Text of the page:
Should PR or comms people sit in on a media interview? That was the subject of a piece in the latest edition of PR Week.
It contained valid points and tips, but also proved to me that, just as no two journalists will ever write the same story in the same way, so reporters will give you many different responses to key questions about public relations, for example, “What’s the best way for a PR to contact a journalist, if they have a good story?”.
Unlike the author of the PR Week piece, I would struggle to think of any occasion when it’s a smart idea for a PR person to be there during an interview.
There’s good reason for this: it can become the story itself.
Just ask Formula One driver Felipe Massa.
Some years ago a national broadsheet journalist put in a request with Massa’s racing team at that time.
The reporter said various conditions were laid down by the team, including having a member of their press team present, who “will remain silent unless anything inappropriate is asked”.
The reason I know all this is because the reporter began his article by describing it in embarrassing detail, including the other conditions, such as the time limit (10 minutes) and the request for questions to be approved in advance (the newspaper refused).
The article wrapped up by outlining how the PR person asked for a particular part of the interview – something interesting the F1 star had mentioned – not to be included, because, the reporter wrote, the PR felt “it isn’t appropriate”.
From a journalist’s and reader’s perspective, it was a great article, but it’s always the worst possible PR outcome when the press person becomes the story.
But back to the PR Week piece…the author says, “Certainly in a crisis environment I would expect the PR person to be present during interviews.
“This is not about hand-holding, as you should be using an experienced spokesperson, but it is likely there will be numerous requests for interviews and being present will enable you to manage conflicting demands and have an accurate record of who has been spoken to and what has been said.”
It’s a fair point, but I’m going to politely beg to differ! I can see why a spokesperson might want their PR present, but again, it’s risky, not least because it can send out the message that here is a senior person at the heart of handling a breaking crisis – maybe a factory fire, a train crash, or a product recall over a food safety issue – and yet they can’t even answer some tough questions (but often predictable in a crisis) on their own. It’s hardly going to impress the public, who may spot the PR person hovering in the background in a TV interview or note a reference to them in a print article.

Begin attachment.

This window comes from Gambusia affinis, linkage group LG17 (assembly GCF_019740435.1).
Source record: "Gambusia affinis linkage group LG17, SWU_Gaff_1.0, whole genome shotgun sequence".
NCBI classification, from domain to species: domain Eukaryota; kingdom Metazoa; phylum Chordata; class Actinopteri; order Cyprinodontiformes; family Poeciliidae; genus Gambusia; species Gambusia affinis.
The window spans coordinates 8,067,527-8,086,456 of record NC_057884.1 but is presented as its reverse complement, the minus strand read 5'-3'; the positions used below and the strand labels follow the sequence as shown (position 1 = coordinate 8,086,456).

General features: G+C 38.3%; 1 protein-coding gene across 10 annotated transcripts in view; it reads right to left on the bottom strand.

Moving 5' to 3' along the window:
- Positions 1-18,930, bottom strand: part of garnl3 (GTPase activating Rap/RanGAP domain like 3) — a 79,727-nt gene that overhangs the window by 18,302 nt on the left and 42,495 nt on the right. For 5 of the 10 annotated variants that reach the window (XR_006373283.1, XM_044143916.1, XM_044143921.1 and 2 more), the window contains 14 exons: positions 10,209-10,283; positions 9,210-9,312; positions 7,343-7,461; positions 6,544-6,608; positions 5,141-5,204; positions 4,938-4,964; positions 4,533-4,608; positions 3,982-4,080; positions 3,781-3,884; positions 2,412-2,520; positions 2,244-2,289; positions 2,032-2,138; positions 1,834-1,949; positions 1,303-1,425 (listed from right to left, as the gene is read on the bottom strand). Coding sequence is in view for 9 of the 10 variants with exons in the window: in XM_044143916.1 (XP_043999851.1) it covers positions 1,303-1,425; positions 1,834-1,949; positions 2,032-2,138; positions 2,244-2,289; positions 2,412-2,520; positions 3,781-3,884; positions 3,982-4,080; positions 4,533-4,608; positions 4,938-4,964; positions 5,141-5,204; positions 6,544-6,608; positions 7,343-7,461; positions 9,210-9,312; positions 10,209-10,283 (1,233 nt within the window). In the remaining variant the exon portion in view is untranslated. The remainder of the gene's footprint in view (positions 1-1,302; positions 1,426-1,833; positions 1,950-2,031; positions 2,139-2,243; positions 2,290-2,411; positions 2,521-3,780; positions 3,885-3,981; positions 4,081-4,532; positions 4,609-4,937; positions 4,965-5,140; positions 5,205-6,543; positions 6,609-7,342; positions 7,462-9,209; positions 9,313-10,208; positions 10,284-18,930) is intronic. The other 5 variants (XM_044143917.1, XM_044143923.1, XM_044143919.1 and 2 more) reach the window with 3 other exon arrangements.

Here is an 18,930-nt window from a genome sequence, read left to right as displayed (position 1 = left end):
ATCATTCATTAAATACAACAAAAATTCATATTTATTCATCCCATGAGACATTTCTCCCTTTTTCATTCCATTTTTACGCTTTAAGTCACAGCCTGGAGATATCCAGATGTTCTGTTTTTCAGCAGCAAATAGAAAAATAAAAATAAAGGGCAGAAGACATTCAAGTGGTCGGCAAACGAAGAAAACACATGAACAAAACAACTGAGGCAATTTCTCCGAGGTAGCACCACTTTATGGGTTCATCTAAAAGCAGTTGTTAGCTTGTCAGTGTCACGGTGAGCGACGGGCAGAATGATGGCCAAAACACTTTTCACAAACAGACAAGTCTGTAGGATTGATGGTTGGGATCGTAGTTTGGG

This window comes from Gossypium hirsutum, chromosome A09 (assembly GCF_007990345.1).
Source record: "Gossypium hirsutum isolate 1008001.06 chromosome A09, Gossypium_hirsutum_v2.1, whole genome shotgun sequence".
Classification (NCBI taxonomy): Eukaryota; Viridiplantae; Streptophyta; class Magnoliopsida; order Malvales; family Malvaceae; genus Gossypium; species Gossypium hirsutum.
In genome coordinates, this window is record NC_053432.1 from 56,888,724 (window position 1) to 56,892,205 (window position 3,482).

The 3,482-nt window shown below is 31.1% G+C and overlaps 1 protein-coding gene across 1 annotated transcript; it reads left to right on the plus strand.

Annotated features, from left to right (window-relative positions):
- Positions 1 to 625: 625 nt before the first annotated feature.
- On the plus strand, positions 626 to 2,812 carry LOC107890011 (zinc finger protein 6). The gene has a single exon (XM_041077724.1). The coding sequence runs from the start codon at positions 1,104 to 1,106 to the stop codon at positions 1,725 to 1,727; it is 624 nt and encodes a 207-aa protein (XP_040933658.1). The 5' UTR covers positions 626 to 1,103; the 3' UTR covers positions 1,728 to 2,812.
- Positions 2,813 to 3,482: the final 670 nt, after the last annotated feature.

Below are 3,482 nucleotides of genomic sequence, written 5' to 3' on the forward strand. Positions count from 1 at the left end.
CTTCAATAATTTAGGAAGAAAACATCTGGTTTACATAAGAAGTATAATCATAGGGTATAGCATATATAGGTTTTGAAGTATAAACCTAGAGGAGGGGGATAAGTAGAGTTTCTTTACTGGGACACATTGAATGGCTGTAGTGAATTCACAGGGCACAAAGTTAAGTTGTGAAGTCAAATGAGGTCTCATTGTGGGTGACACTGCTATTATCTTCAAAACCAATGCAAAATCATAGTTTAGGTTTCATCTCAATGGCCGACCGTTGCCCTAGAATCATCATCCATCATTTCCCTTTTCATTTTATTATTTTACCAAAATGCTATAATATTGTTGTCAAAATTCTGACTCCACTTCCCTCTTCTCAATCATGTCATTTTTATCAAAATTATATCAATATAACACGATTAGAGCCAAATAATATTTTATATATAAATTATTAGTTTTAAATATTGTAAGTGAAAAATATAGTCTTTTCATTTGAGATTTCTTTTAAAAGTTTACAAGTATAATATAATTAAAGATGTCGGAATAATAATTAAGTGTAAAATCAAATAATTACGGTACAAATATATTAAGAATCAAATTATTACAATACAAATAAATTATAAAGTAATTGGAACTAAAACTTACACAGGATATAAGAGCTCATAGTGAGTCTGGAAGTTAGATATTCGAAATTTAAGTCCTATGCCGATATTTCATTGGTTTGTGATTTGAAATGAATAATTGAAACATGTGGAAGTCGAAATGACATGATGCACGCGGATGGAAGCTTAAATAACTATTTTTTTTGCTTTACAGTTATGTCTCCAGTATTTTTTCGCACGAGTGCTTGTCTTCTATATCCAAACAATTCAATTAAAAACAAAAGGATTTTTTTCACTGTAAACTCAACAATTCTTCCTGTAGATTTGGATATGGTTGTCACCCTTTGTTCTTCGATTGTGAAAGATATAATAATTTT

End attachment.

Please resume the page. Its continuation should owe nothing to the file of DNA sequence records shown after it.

This situation is a good test of a company’s preparedness to handle the media in a crisis: if any senior person, who might be called upon to do media interviews, does not feel confident about doing them unless a comms person is alongside, that’s the time to seek media training – or more media training. And seek it now, not when the crisis is looming or in full flow.
Don’t get me wrong, I’m not “anti-PR” – the majority do great work and journalists need them more than they’ll admit, but I never want them there when I’m interviewing someone.
However, sometimes, as with the Massa interview above, their attendance can’t be avoided, if the reporter really wants access to the interviewee.
(But to minimise the effect of the PR being there, as I’ve explained to aspiring journalists in training courses, the reporter should always be able to see both the interviewee and the PR person, to spot any silent signals that might indicate, for example “Stop now – you’ve said too much!”.)
Motor-racing gives us one final comparison here: you wouldn’t compete in a Formula One race if you and your team didn’t think you had the skills to handle it and, above all, no-one would suggest you need a co-driver offering advice through the trickiest chicane.
Yes, interviews will be challenging, even hazardous and there’s never been a perfect one, but at least take responsibility and make them yours.